Little lacy flowers dancing in the breeze in nearly every meadow this time of year. Beware, there is a hidden danger in alluring meadows like the one you see. I have come to the conclusion that anytime you see someone carelessly strolling through a field brushing their hand across the grass and flowers, it is definitely NOT in Kentucky. If you are
ignorant brave enough or just don’t know what you’re doing, you could walk through the tall grass to admire or pick these and other beautiful wildflowers but the dreaded menace of the south will be waiting for unsuspecting hosts. What is this menace I speak of? Chiggers. The tiny mites that wait on tall grasses and Queen Anne’s Lace (affectionately called Chigger Weed by anyone who has suffered from the little pests). I haven’t had them in years, mostly because I just don’t venture into meadows and fields for blackberry picking with a tank top, shorts and flip-flops. 😉
I admire Queen Anne’s Lace from a distance. Lucky you, though! You don’t even have to risk getting too close, you can look at my picture!
Black and blue berries that is. The grandma, the boys and I went to pick some berries at a local winery. Grandma is friends with the owner and they let us pick some (second crop) blueberries and blackberries. I am not one to rave about something if it isn’t worth the raving, so the fact that I am writing at all about their wine says something about the product.
McIntyre’s Winery makes some of the best blueberry and blackberry wine I’ve ever had. Established in 2011, they are a small winery just southeast of Bardstown in a beautiful little area called Botland. Tommy and Debbie McIntyre are the friendliest people and they truly enjoy what they do, it shows in their product.
The blueberry wine sort of dances on your tongue with a slightly playful hint of blueberries. The blackberry, a more robust fruit, has a fuller bodied taste. Anyway, both are really good, especially if you are looking for something a little off the beaten path.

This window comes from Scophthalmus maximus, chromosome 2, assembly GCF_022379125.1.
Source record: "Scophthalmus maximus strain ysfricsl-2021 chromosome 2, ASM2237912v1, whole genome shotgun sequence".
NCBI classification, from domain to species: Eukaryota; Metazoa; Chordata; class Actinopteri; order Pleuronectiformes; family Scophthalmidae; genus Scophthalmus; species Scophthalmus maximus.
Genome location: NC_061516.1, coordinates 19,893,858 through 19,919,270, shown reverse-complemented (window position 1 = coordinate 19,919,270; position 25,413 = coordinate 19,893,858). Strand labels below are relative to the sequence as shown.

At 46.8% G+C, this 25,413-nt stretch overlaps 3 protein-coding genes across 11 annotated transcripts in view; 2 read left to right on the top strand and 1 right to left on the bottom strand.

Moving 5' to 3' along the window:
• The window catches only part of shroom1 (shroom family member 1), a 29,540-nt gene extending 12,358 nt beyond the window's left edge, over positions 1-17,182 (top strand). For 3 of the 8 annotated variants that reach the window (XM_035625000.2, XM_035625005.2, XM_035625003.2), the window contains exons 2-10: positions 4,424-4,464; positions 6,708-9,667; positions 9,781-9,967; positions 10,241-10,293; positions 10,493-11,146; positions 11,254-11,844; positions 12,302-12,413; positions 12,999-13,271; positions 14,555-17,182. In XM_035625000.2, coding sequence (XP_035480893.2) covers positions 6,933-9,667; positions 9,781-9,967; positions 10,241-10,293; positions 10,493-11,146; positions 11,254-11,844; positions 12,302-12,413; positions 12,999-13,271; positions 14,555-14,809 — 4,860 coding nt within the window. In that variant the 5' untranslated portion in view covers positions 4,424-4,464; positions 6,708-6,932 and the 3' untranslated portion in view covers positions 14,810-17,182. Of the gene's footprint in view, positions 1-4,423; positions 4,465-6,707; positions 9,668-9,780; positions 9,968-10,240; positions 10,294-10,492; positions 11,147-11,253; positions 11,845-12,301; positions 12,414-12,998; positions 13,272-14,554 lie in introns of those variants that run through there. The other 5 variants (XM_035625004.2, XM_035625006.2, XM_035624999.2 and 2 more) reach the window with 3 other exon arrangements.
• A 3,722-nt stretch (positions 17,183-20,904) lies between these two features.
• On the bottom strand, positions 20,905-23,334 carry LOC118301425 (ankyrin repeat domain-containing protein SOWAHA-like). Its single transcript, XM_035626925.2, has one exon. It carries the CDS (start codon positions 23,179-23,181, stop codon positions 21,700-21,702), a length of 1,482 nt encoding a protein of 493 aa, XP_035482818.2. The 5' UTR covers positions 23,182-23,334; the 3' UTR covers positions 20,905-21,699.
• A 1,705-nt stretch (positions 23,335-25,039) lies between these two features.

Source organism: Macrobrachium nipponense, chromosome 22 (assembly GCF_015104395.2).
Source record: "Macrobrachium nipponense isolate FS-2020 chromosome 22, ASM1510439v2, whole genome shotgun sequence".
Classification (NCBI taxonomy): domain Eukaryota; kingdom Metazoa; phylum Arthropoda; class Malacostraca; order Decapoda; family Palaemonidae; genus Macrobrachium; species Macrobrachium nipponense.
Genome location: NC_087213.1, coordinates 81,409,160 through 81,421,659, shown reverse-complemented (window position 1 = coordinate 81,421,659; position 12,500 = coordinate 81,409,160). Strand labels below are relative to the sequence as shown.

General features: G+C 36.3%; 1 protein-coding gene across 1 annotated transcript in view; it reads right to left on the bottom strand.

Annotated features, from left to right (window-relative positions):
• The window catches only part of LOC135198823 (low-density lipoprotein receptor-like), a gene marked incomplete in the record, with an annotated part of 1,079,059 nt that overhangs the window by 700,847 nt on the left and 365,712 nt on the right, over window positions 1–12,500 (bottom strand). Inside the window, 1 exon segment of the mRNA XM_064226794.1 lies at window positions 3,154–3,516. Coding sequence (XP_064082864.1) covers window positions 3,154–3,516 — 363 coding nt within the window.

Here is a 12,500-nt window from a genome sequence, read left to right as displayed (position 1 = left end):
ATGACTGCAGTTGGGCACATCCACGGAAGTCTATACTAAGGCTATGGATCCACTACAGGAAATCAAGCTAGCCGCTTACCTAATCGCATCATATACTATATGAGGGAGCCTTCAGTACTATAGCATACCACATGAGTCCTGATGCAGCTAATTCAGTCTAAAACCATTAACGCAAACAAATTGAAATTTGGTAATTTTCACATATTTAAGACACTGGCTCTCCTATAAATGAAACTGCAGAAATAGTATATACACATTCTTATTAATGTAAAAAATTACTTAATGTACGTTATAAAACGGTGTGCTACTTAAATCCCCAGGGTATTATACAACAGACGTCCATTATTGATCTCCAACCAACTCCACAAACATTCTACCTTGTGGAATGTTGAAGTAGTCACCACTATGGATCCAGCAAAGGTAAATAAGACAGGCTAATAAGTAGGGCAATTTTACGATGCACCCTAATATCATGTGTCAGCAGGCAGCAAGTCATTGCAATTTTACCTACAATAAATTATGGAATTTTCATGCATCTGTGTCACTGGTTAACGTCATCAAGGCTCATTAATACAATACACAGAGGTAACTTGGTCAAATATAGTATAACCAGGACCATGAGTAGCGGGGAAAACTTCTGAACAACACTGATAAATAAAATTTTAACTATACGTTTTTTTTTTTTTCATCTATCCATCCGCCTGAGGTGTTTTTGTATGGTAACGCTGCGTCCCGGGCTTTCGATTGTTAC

Here are some pics from our latest berry picking adventures.
Grandma keeping watch.
I’ll just take some from your bucket, mine seems to have a hole in it or something.
Tommy McIntyre, the owner
I had the opportunity to see the sunrise from my mother-in-law’s house this morning—of course I took pictures. It reminded me of a song. Here are both. Enjoy and have a great weekend!
Okay they are not clouds, only tree reflections. I think it would have worked better with black coffee. I’ll have to try that next time. : )
We were blessed with a small afternoon shower. It rained long enough to water the plants I had just planted, saving me the trouble!
This past weekend I had the pleasure of taking some photos of my sister, Sarah, and friend, Jason. This would have been a first prom for both of them, but they didn’t get to go. Sarah would not be allowed to attend the prom at Jason’s school due to the some school rules.
They wanted to show that they could have a good time with out the cheesy disco ball, strobe lights and likely poorly chosen music. So they got dressed up and I took their pictures. Unfortunately it rained—the entire time. We made it work and had a blast doing so.
She will kill me for this picture, but you have to see how amazingly gorgeous her eyes are!
Now it was time for some fun. Some light off-roading through Jason’s farm to get to a pond with a lovely little pavilion. Made me realize how much I missed those days my husband and I used to go off-roading. Ahh, to be young and care free. Well, I am still young but the care free part has vanished into oblivion. ha ha.
On to the next location where they really had some fun!
As you can see they had fun. I was only slightly frustrated and disappointed that I had to use my old Sony Cybershot for the outdoor photos and they didn’t turn out as good as I would have liked. However, It was the most exciting prom I’ve been to. Actually, it was the only prom experience I’ve had, I didn’t go to prom either. What were your experiences with prom? Did you go? Was it what you expected? What sort of “rite of passage” things are done in other parts of the world? Please share.
Ribbons of light bend and sway.
Never stopping until their source of energy is exhausted.
Devouring anything they are fed with a ravenous hunger.
They dance for us, enchanting us with grace and danger.
What a wonder to capture and to tame the power, the beauty, the vulnerability of flames.